RENEE MONTAGNE, host:
Some Israeli women are fighting back against what one called Taliban-like Jewish fundamentalists. They say these men have ordered women to sit in the back of the bus and to stop wearing, quote, "immodest clothing" on public bus lines used primarily by the ultra-Orthodox. The women have filed a lawsuit in Israel's highest court, aimed at reforming the bus lines. Some of the women see the dispute as part of a larger struggle against the growing influence and radicalization of the ultra-Orthodox in Israel.
NPR's Eric Westervelt has our story.
ERIC WESTERVELT: Writer Naomi Ragen says she didn't want to start a revolution from her bus seat or become the Jewish Rosa Parks. She just wanted to get home. An observant Orthodox Jew, Ragen was on the number 40 bus line back to her house near Jerusalem when an ultra-Orthodox or Haredi man told her to move to the back.
Ms. NAOMI RAGEN (Writer): I was astonished. And I said to him, look, I'm not bothering anybody. You don't have to look at me, you don't have to sit next to me. But as long as this is a public bus, I will sit where I please. Thank you very much.
WESTERVELT: But the harassment grew worse, Ragen says, at every stop. Soon, an even more aggressive bearded ultra-Orthodox man got in and commanded her to move. He was about 300 pounds and hovered over her like a sumo wrester, she says. His long black frock and wide hat in her face.
Ms. RAGEN: He started screaming and yelling in abusive language and on no uncertain terms told me that I had to move to the back of the bus or else. My reaction to that was to look at him in the eye and to say to him, look, you show me in the code of Jewish law where it's written that I'm not allowed to sit in this seat and I will move. Until then, get out of my face.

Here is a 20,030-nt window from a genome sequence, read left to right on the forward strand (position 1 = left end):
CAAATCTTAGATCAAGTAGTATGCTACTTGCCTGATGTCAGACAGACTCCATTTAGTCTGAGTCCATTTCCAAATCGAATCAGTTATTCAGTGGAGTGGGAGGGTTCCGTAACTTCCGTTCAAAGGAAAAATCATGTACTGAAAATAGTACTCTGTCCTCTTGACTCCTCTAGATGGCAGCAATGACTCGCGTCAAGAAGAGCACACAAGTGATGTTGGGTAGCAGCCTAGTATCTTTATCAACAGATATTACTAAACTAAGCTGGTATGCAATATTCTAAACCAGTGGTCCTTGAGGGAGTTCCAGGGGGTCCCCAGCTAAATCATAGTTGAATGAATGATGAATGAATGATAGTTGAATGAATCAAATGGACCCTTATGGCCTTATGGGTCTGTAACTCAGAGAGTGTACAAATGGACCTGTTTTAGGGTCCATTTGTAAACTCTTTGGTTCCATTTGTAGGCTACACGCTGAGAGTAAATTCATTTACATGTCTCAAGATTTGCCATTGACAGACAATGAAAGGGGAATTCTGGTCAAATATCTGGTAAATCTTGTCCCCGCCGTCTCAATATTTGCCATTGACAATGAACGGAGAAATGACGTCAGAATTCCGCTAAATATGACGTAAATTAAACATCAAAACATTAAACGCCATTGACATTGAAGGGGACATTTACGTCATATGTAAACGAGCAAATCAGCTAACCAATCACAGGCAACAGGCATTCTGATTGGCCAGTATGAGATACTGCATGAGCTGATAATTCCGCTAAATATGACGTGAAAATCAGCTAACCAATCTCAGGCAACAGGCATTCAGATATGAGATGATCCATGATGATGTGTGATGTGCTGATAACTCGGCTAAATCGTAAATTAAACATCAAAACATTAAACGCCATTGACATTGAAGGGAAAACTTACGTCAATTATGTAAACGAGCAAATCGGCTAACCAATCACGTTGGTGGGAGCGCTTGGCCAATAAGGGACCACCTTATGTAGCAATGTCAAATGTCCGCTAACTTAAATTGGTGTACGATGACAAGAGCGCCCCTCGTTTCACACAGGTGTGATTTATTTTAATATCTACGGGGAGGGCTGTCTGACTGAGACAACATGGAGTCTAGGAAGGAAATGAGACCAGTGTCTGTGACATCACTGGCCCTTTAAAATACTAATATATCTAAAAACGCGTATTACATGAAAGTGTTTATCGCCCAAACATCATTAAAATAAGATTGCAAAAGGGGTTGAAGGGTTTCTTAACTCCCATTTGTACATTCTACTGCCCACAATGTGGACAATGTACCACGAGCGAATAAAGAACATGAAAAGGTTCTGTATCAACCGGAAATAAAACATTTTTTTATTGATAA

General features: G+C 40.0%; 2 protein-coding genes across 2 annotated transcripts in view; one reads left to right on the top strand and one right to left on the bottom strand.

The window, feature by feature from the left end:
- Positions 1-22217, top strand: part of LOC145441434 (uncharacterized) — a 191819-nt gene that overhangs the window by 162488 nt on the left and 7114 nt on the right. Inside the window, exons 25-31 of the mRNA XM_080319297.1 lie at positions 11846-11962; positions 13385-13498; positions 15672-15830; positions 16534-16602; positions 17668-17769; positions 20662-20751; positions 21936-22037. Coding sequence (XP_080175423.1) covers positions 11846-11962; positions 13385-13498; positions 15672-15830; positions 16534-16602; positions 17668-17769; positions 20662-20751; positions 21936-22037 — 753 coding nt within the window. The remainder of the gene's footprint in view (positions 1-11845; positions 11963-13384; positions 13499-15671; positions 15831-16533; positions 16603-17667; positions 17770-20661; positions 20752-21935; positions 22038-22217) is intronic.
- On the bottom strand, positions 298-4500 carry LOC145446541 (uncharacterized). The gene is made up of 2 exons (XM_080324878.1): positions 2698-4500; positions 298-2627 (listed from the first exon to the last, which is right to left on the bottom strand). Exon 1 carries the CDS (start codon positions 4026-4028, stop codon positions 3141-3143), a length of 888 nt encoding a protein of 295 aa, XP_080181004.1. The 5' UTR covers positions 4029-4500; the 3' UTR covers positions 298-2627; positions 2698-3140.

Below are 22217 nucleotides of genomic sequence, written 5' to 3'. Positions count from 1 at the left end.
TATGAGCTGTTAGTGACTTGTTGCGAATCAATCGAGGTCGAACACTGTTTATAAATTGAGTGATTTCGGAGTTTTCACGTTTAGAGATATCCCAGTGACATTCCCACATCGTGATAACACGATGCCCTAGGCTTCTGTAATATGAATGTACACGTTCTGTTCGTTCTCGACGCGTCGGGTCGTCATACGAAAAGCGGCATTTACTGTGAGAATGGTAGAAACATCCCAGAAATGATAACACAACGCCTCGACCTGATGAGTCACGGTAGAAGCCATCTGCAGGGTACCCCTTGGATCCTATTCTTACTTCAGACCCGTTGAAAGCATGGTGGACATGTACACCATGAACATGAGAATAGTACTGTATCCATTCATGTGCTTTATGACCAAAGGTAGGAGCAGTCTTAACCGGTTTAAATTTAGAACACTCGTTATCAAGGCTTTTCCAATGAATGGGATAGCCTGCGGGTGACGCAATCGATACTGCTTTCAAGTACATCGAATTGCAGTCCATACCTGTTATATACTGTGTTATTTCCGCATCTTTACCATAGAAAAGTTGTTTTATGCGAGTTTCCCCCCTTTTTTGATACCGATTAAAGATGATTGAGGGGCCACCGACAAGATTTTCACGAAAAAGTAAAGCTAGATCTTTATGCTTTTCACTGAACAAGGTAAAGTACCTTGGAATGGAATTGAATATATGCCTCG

WESTERVELT: Naomi Ragen may have been the Haredi's worst target. The feisty 57-year-old New York born novelist and feminist has now signed on to a new legal challenge to de facto gender segregation on more than 30 public bus lines in Israel and the restrictions randomly enforced by men and self-styled modesty patrols.
Ms. RAGEN: I call this the Taliban lines. You know, they can call it whatever they want, but that to me is what they are. They are the Taliban lines, and there's no reason that we should have them in Israel. I think it's important that women have taken a stand, that we've gone to the Supreme Court with this and we've said, you know, we're angry and we're not going to take it anymore.
(Soundbite of bus horn)
WESTERVELT: Ten years ago as part of a pilot project, two bus lines dedicated to the ultra-Orthodox community were launched. Today, unofficially anyway, there are more than 30 gender-segregated Haredi bus routes. In many cases, these buses are half the price and the only lines running between some cities and neighborhoods.
They look like every other public bus. There are no signs or anything on the bus telegraphing that they're aimed at the ultra-Orthodox. There are no written or overtly stated rules about gender segregation. It's just the way it is, says one rider who asked not to be named, as we rode the number 40 bus in Jerusalem. As the bus approaches a Haredi neighborhood, four schoolgirls get up from their seats and move to the back of the bus. None wanted to talk to a reporter.
The lawsuit before Israel's high court alleges that several women have been harassed, humiliated, taunted and even physically assaulted on the buses.
In December, a Canadian Orthodox Jew was on a non-Haredi bus line on route to the Western Wall, Judaism's holiest site, when she was assaulted by an ultra-Orthodox man for refusing to move to the back of the bus. She has signed on to the lawsuit.
Ms. ORLY EREZ-LIKHOVSKI (Attorney, Israel Movement for Progressive Judaism): She was physically hurt. She was beaten very hard.
WESTERVELT: Attorney Orly Erez-Likhovski with the Israel Movement for Progressive Judaism is heading up the legal fight against the ministry of transportation and the Egged Bus Company, a quasi-private line heavily subsidized by the state.